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What can scientists do better?

Our recent Guardian article proposed a series of measures that we believe scientists can take to improve the quality of science journalism. Our piece formed part of the run up to a debate at the Royal Institution involving ourselves and the chief online editor of Nature, Ananyo Bhattacharya.

In this supplementary section of InSciOut we provide additional details and rationale for the points raised in our article. It is designed to be read in conjunction with the article, where a reader wants more information.

Point 1. Watching what you release.

Recent studies have estimated that 70% or more of science news stories stem from press releases, with the quality of the press release closely linked to the quality of the subsequent news reports...


Point 2. Reaching Out.

It’s easy to argue that scientists and journalists need to become more familiar with the pressures, complications and goals of each other’s professions – but how?...

Points 3, 4 and 6. Being there, preparing and blogging.

It seems obvious to suggest this, but how do we do it most efficiently? …

Point 5. Thinking big.

This, we acknowledge, will be an on-going source of disagreement between journalists and scientists.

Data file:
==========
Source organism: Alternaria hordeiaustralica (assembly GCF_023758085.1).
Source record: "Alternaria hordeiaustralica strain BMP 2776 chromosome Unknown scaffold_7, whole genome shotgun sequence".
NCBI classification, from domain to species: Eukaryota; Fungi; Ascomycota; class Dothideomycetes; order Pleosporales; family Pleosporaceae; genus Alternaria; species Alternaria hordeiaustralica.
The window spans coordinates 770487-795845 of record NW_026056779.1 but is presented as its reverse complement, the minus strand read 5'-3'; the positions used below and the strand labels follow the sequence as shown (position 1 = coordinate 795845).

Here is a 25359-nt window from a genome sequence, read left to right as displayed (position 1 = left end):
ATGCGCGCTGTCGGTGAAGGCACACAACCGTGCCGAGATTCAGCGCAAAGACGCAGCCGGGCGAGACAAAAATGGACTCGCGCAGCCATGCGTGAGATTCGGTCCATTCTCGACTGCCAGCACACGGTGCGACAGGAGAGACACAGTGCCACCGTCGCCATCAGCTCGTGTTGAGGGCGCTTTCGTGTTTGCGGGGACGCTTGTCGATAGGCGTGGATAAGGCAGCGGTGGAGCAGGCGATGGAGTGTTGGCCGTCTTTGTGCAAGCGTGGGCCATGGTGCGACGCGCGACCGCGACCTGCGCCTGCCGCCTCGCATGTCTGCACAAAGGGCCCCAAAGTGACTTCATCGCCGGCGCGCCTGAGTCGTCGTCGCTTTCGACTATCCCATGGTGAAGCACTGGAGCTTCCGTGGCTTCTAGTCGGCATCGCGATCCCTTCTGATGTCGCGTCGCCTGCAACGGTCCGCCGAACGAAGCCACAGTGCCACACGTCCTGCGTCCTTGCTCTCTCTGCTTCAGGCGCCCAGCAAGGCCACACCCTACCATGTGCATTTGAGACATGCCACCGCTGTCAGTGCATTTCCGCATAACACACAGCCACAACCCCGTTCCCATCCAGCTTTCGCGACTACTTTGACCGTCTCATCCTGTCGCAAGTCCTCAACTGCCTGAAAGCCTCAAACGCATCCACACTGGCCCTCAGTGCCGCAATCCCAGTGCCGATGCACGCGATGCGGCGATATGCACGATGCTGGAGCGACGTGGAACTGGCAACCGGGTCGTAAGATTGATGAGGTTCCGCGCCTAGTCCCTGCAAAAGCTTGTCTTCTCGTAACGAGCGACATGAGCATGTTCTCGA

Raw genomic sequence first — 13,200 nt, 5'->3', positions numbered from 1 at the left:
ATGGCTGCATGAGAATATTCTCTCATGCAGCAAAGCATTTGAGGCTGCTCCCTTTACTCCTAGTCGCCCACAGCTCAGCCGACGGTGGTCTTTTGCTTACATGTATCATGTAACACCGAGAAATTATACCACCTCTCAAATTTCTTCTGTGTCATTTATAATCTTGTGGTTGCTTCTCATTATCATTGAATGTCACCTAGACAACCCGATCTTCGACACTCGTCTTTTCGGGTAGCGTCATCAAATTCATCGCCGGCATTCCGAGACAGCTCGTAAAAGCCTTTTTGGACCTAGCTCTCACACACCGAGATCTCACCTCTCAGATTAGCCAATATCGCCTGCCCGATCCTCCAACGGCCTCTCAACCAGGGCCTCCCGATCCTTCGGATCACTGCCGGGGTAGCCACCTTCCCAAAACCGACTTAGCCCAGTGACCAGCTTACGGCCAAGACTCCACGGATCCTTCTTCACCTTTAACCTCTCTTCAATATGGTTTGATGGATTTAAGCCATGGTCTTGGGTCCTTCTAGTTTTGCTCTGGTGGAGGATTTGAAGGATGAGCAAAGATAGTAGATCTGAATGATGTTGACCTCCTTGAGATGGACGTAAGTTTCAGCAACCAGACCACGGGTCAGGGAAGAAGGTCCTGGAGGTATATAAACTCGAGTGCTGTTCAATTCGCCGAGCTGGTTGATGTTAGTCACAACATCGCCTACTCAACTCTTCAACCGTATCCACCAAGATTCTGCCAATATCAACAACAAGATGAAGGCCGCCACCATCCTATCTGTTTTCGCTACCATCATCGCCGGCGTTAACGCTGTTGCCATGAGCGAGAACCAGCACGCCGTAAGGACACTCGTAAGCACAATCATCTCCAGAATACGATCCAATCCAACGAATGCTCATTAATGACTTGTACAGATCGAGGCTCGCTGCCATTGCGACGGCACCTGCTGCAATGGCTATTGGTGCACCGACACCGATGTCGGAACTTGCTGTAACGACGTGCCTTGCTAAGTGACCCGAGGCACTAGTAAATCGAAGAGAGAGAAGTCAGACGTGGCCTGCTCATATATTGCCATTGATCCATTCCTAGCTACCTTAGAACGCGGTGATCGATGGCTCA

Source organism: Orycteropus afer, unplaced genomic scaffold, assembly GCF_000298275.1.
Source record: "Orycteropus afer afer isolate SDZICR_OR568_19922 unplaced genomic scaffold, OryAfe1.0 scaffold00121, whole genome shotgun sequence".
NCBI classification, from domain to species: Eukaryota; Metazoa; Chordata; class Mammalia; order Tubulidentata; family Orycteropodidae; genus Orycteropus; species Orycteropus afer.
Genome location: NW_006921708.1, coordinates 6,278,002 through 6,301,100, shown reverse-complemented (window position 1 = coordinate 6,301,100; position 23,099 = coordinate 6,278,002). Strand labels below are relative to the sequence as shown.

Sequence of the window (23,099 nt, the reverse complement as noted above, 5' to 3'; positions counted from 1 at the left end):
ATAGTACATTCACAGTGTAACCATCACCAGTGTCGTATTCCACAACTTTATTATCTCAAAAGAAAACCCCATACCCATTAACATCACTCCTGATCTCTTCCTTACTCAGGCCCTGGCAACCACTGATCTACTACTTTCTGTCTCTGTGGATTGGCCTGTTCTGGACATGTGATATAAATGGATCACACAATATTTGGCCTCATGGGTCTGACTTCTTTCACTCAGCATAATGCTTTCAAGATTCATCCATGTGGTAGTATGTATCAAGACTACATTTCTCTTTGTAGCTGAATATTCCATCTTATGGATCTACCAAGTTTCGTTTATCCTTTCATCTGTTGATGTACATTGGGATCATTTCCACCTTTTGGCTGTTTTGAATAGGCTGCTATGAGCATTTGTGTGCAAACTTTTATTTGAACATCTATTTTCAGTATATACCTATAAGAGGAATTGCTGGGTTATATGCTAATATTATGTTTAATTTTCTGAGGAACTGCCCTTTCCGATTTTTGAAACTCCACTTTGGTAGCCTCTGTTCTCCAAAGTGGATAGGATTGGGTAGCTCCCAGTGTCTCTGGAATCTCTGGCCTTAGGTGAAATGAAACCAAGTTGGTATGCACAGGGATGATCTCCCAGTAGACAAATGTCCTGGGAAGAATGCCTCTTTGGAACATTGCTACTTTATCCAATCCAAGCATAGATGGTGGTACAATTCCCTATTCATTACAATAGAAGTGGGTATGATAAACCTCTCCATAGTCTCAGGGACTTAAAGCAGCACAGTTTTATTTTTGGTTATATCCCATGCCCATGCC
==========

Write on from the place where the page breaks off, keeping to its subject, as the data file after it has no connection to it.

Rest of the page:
Point 7. Making it public.

In many fields of science, including our own, there is almost no incentive for scientists to publish their work in open access journals instead of the more prestigious journals with pay-subscriptions.

Point 8. Watching the neighbourhood.

As scientists we are constantly criticising, correcting, and commenting on science in our own fields as anonymous peer-reviewers of grants and papers. Yet few of us do the same thing when science steps outside academia and into the media. Why is this?


Point 9. Getting the facts.

For more information on the research project we have initiated, please see our current research page. And if you have ideas for research, please don’t hesitate to get in touch.

Note added on 8 March:

In a comment on our Guardian piece, Dr Andy Williams refers to two articles published in the Lancet that exemplify the differing goals of scientists and journalists. They can be downloaded here and here.